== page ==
Panel Says NOAA Administrators Violated Scientific Integrity Policy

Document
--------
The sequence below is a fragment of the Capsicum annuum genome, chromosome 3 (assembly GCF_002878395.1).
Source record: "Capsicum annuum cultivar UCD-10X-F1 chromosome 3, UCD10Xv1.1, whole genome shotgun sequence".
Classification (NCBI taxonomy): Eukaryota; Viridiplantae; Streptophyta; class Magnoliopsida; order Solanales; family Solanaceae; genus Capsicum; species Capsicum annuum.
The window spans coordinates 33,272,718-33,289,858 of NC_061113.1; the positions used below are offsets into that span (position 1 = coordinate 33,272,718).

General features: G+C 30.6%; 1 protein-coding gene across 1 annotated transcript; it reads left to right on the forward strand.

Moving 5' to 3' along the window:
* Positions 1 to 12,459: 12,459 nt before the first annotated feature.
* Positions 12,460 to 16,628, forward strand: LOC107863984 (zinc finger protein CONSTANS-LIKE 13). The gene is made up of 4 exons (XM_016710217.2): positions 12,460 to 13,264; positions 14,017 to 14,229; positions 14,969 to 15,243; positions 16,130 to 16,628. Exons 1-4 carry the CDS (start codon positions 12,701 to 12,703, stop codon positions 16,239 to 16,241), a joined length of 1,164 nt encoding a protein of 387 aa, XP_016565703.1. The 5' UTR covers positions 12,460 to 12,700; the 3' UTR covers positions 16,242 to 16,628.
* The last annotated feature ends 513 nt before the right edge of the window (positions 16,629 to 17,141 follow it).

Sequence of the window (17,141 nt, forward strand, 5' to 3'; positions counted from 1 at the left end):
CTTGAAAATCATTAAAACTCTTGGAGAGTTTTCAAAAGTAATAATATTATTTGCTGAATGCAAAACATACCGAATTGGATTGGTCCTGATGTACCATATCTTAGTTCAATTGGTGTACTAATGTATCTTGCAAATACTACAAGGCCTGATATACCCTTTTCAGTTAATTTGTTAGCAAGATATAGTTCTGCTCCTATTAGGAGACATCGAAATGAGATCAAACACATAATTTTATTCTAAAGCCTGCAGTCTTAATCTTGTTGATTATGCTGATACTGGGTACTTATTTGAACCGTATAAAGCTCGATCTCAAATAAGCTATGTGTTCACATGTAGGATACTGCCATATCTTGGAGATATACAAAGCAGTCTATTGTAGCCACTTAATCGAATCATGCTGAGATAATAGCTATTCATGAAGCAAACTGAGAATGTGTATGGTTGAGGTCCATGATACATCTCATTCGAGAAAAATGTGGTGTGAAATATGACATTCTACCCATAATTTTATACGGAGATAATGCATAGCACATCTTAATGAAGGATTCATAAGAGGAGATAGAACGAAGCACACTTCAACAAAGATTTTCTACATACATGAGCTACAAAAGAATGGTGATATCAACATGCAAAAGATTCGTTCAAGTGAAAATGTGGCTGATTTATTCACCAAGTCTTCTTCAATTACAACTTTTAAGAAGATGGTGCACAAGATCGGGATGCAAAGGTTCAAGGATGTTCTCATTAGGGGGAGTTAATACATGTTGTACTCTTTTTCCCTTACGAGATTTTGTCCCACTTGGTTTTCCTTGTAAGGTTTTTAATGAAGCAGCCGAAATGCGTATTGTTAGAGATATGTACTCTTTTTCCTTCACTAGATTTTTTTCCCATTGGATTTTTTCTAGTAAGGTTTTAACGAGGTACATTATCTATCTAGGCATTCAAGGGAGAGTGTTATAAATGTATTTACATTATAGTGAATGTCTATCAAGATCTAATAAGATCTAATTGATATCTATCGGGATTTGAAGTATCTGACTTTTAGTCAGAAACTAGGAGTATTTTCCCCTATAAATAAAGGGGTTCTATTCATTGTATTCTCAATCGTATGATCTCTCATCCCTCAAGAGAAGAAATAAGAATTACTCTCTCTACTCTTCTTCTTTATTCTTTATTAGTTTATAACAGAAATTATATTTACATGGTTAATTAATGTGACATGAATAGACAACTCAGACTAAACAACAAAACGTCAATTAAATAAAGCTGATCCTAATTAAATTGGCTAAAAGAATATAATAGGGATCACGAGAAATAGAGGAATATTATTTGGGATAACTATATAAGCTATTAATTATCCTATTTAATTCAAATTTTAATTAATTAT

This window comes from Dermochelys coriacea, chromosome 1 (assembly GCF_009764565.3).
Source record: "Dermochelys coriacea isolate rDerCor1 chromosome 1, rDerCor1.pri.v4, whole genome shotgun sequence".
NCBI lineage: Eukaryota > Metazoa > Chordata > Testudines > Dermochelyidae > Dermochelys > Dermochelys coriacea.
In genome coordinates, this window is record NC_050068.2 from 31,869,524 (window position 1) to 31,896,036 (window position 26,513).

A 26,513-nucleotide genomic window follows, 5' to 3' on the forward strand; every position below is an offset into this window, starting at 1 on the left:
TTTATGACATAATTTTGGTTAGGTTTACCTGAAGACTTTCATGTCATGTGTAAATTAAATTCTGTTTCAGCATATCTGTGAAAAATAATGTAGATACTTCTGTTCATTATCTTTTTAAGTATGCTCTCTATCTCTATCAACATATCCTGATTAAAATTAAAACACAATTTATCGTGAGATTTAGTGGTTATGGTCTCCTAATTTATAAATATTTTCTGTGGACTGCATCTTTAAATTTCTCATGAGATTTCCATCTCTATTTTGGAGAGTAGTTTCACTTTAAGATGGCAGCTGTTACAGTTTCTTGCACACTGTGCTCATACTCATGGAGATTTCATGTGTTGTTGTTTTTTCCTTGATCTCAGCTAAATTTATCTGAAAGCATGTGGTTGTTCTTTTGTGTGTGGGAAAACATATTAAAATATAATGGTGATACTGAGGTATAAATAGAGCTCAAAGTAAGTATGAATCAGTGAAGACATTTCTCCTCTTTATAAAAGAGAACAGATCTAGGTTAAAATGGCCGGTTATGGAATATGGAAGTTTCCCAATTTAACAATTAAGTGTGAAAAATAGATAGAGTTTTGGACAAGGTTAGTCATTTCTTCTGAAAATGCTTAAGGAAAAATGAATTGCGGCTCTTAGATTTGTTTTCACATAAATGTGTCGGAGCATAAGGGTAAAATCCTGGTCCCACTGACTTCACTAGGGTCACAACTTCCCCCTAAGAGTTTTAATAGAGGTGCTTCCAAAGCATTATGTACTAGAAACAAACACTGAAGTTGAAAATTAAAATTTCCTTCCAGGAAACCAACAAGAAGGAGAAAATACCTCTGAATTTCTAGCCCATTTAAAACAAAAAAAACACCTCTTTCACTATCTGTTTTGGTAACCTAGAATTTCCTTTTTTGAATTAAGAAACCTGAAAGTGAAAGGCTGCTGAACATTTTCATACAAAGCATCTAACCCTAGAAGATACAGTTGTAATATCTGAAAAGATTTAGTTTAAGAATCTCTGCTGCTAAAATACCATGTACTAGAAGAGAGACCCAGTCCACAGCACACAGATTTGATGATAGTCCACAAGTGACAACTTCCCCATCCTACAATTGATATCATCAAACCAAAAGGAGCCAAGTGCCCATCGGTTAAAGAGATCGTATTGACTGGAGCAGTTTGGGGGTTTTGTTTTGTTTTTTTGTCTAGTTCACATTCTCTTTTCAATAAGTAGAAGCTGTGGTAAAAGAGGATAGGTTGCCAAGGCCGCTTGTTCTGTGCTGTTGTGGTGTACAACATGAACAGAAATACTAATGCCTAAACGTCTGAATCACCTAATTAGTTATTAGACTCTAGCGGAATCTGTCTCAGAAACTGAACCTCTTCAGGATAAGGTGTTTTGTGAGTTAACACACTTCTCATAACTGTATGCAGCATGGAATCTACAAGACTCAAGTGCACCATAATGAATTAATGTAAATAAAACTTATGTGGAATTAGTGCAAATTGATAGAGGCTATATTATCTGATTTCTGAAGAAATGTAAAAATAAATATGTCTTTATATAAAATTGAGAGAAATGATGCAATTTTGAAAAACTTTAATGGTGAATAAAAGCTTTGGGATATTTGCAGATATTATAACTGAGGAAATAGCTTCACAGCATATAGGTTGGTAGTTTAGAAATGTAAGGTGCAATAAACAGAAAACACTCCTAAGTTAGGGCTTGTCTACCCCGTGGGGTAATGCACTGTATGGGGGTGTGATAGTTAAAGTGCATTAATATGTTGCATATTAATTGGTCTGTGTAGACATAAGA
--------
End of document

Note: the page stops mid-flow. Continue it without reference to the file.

An investigation conducted on behalf of the National Oceanic and Atmospheric Administration (NOAA) has found that agency leaders violated NOAA’s own scientific integrity policy in releasing a statement last year contradicting their own forecasters and supporting U.S. President Trump’s false assertion about the path of Hurricane Dorian last year.NOAA is the agency that includes the U.S. National Weather Service.From his Twitter feed Sept. 1, Trump wrote that Hurricane Dorian, a storm that at that time was approaching the U.S. southeast coast, would hit Alabama “harder than anticipated.” A few minutes later, the National Weather Service office in Birmingham, Ala., posted from its Twitter account “Alabama will NOT see any impacts from Dorian. We repeat, no impacts from Hurricane Dorian will be felt across Alabama.”Alabama was not struck by the hurricane.The next week, on September 4 during a White House news briefing from the Oval Office, the president displayed a forecast map which appeared to have been altered with a marker to show Alabama in the path of the hurricane.  On September 6, NOAA issued a statement contradicting its forecasters in Birmingham.In a report released Monday, the independent investigating panel found that acting NOAA administrator Neil Jacobs, and former NOAA deputy chief of staff/ communications director Julie Kay Roberts twice violated codes of the agency’s scientific integrity policy amid their involvement in the September 6 statement.NOAA’s scientific integrity policy prohibits political interference with the conduct and communication of the agency’s scientific findings. No punishments were recommended, but the report did call on the agency to better ensure “the right of NOAA scientists to review, comment, and amend any official communication that relies on their scientific analysis.”The investigation had been requested by two NOAA employees, a former NOAA administrator and New York U.S Congressman Paul Tonko, among others. It was conducted on NOAA’s behalf by a panel assembled by the National Academy of Public Administration. NAPA, a nonprofit, nonpartisan institution dedicated to facilitating good governance, conducts assessments for government agencies.

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